"I thought that stretching needs to be done before and after my runs." As part of the warm-up, the answer would be - no. You are about to go on a run. You are about to get your central nervous system firing. If you have elevated your core temperature (breaking a sweat), then the only other thing you would want to do would be activities that help to get your central nervous system "fired-up". Gradual stretching before an activity does exactly the opposite - it gets everything to relax. This is counter-intuitive and may actually put you at risk. And yes, the increased risk factor has been documented in the sports sciences literature. After the run - a time in which you want to get the central nervous system calmed down - would be a good time for slow gradual stretching, maintaining a lengthened position for a minimum of 60 to 90 seconds per position, perhaps even longer.

"But Allan, everything I have been told by my --- insert here --- [options include coach, physical therapist, chiropractor, ART practitioner, massage therapist, orthopedist, etc] is that stretching will help me to prevent injury and is the primary way to resolve an injury should it occur."

At this point I would give a resounding "incorrect". The scientific literature has yet to confirm a relationship between these factors. As a matter of fact, the only relationship that has been established is that there is a higher risk of injury when stretching before the training activity! There has not been any supportive literature relating muscular tightness or "imbalance" to the onset of any specific injuries. So if you see a tight muscle, it's not necessarily a safe assumption that it caused your injury. Of course, this is against the beliefs of many but, once again, it is an issue of beliefs and not science.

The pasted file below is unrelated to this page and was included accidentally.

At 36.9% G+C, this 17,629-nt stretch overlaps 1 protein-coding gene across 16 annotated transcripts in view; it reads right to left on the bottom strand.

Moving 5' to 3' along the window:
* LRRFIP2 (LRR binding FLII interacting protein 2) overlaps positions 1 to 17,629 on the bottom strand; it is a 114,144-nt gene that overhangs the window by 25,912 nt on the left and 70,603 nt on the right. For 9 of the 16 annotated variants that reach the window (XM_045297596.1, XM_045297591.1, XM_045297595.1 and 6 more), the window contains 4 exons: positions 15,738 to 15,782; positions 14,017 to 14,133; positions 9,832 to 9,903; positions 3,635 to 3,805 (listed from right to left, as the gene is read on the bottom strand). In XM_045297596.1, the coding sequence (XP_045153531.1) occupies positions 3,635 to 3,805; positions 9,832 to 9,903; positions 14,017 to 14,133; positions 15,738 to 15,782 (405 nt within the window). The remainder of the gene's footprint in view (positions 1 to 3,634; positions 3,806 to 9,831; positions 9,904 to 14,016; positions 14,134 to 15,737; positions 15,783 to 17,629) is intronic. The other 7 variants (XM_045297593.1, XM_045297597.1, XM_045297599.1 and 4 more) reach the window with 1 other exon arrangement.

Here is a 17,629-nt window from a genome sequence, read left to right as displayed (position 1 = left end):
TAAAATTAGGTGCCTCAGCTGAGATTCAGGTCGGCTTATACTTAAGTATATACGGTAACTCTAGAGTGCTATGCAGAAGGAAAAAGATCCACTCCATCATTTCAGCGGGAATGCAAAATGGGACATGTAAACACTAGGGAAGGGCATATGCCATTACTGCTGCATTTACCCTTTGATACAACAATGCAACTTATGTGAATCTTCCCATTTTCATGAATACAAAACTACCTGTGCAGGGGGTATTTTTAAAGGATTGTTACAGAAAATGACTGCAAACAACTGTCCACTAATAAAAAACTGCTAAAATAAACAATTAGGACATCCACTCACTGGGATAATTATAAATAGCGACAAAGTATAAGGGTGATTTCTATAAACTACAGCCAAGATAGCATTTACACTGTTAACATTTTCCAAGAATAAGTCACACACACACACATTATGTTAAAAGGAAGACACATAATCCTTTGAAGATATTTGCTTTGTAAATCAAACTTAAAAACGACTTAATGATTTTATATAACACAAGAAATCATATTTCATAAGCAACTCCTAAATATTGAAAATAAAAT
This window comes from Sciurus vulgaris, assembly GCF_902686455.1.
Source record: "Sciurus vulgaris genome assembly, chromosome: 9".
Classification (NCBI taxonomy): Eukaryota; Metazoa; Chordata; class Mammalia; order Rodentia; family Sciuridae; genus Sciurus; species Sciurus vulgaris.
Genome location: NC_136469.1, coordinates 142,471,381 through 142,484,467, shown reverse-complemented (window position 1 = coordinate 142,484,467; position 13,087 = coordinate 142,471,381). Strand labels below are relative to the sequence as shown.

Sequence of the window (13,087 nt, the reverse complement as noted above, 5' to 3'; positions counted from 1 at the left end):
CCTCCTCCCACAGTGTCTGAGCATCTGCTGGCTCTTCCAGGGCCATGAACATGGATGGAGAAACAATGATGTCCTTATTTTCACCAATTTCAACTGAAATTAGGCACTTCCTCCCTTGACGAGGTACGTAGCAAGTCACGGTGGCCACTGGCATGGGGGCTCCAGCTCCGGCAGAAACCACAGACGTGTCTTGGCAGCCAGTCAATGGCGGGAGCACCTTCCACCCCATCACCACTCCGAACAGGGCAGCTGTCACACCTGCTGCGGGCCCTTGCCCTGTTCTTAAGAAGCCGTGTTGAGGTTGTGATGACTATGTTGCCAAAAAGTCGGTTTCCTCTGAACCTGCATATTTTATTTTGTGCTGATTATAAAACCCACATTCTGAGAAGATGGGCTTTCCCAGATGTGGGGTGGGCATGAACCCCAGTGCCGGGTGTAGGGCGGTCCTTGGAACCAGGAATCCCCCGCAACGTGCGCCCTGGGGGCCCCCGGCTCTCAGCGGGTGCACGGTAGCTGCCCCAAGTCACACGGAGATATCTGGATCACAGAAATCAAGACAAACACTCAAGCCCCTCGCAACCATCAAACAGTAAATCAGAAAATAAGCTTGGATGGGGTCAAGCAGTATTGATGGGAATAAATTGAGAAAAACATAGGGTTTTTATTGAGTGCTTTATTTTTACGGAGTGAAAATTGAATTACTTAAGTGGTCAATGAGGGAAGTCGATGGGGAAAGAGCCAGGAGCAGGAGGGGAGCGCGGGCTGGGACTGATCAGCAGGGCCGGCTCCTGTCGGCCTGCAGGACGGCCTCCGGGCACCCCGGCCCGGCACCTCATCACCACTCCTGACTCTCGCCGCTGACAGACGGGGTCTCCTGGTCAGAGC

"Allan, I know that stretching has made me ---insert here--- [more flexible, more resistant to injury, more wealthy, better able to feed the starving of the world]. How do you explain THAT?".

This is something I hear every day. You can hear the emotion creeping into the discussion. The difficulty lies in what we THINK makes a difference, and what truly effects the change physiologically. There are so many confounding variables, it is simply impossible to make the statement. We can look to the sports sciences to provide a foundation upon which to optimize our training, injury prevention, and injury recovery. Much of these issues with stretching are simply counter-intuitive physiologically or unproven in the scientific literature.

But if we removed stretching from the discussion, what would all of the ---insert here--- [practitioners, coaches, running magazines] talk about?

Now THAT could REALLY prove interesting.

The problem lies in that all stretching is put into the same lump and only 1 demographic is usually used. I completely agree with the article by the way. i work with industrial athletes as it were and they benefit from stretching because 1) they never do it and 2) anything different from their 12 hour workday will help them.

1 comment:

KP said...

Great article. The difficult part is convincing athletes/coaches of this message. Most times when I mention it to them they look at me like a third eyeball has appeared on my forehead.